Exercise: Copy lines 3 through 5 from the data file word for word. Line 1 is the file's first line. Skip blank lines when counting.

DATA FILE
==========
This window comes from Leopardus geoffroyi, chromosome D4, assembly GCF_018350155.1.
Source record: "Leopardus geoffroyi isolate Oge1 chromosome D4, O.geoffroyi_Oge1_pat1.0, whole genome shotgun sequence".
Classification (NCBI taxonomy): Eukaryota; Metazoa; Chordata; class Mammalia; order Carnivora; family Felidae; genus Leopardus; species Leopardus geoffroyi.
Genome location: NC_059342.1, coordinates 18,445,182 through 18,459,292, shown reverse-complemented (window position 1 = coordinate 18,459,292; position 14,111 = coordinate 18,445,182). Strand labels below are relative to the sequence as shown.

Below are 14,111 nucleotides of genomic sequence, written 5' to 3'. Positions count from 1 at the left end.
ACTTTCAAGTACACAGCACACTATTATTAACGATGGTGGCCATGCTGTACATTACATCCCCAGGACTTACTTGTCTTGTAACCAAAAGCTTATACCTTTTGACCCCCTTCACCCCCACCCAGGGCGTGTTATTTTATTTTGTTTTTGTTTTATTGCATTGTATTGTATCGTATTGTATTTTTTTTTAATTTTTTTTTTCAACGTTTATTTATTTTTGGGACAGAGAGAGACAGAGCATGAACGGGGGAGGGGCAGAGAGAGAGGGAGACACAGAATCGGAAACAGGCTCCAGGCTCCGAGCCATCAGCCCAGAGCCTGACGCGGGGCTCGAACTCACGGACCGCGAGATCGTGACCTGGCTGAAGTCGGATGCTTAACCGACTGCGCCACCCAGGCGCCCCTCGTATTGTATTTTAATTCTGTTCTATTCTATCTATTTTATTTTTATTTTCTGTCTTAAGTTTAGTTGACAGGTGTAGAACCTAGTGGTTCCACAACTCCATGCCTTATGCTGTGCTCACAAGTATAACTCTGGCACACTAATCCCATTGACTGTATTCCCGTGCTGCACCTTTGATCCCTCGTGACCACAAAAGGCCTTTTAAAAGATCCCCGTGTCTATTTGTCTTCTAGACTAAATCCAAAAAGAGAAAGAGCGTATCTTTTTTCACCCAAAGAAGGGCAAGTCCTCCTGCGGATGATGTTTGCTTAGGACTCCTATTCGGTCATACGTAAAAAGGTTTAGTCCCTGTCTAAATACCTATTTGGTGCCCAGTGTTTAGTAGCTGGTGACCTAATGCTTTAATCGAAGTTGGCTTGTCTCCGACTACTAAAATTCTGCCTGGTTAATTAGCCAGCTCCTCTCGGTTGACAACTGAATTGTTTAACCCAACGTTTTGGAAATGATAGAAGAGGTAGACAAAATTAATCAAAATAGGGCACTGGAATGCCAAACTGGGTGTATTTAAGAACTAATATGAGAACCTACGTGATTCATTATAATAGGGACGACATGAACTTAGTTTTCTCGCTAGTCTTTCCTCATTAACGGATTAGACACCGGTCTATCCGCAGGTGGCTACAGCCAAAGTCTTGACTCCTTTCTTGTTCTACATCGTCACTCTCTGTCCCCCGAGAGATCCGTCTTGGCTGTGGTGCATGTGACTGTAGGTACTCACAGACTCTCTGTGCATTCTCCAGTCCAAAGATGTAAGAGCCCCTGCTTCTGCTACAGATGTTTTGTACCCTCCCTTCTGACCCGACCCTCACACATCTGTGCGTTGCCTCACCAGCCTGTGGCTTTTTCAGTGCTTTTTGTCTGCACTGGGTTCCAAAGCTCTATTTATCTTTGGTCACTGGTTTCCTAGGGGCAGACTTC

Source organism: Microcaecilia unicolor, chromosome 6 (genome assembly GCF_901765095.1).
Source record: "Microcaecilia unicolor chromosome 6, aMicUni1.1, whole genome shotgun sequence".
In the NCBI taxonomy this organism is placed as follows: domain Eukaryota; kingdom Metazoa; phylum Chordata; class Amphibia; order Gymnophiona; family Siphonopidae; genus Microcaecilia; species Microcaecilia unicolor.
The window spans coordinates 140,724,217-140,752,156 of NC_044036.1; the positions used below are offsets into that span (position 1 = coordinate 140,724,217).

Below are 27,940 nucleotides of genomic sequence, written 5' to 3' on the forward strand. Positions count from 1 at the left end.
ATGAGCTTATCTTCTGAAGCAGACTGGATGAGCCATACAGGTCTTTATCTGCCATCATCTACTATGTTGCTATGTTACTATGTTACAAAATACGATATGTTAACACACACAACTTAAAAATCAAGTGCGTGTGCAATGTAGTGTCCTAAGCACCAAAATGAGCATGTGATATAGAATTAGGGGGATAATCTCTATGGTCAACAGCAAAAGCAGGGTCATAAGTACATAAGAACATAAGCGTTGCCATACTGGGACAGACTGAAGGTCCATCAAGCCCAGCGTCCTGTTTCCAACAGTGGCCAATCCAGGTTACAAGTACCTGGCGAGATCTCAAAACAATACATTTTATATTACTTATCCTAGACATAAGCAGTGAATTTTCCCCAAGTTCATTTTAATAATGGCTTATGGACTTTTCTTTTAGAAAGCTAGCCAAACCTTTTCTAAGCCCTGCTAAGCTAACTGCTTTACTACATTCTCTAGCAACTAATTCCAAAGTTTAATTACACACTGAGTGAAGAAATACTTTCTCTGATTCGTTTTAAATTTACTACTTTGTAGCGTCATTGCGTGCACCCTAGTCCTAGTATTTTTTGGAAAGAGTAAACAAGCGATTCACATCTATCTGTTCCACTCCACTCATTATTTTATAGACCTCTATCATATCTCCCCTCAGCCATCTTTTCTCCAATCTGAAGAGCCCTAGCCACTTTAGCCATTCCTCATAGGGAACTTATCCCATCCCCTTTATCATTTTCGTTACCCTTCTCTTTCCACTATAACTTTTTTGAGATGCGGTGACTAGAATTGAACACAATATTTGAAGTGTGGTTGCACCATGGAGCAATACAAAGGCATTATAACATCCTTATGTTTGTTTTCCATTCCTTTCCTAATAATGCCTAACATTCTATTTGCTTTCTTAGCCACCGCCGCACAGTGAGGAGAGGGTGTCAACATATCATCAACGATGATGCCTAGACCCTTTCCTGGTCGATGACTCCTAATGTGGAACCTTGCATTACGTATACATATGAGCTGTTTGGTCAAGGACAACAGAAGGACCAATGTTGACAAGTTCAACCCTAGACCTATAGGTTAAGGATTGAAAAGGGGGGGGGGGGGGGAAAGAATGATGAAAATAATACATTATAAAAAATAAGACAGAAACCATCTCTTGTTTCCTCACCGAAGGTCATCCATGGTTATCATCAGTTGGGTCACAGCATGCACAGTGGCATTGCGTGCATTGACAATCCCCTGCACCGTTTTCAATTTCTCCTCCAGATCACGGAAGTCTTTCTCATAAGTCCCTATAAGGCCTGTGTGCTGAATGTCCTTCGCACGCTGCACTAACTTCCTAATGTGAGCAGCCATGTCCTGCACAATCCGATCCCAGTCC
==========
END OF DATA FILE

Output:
Classification (NCBI taxonomy): Eukaryota; Metazoa; Chordata; class Mammalia; order Carnivora; family Felidae; genus Leopardus; species Leopardus geoffroyi.
Genome location: NC_059342.1, coordinates 18,445,182 through 18,459,292, shown reverse-complemented (window position 1 = coordinate 18,459,292; position 14,111 = coordinate 18,445,182). Strand labels below are relative to the sequence as shown.

Below are 14,111 nucleotides of genomic sequence, written 5' to 3'. Positions count from 1 at the left end.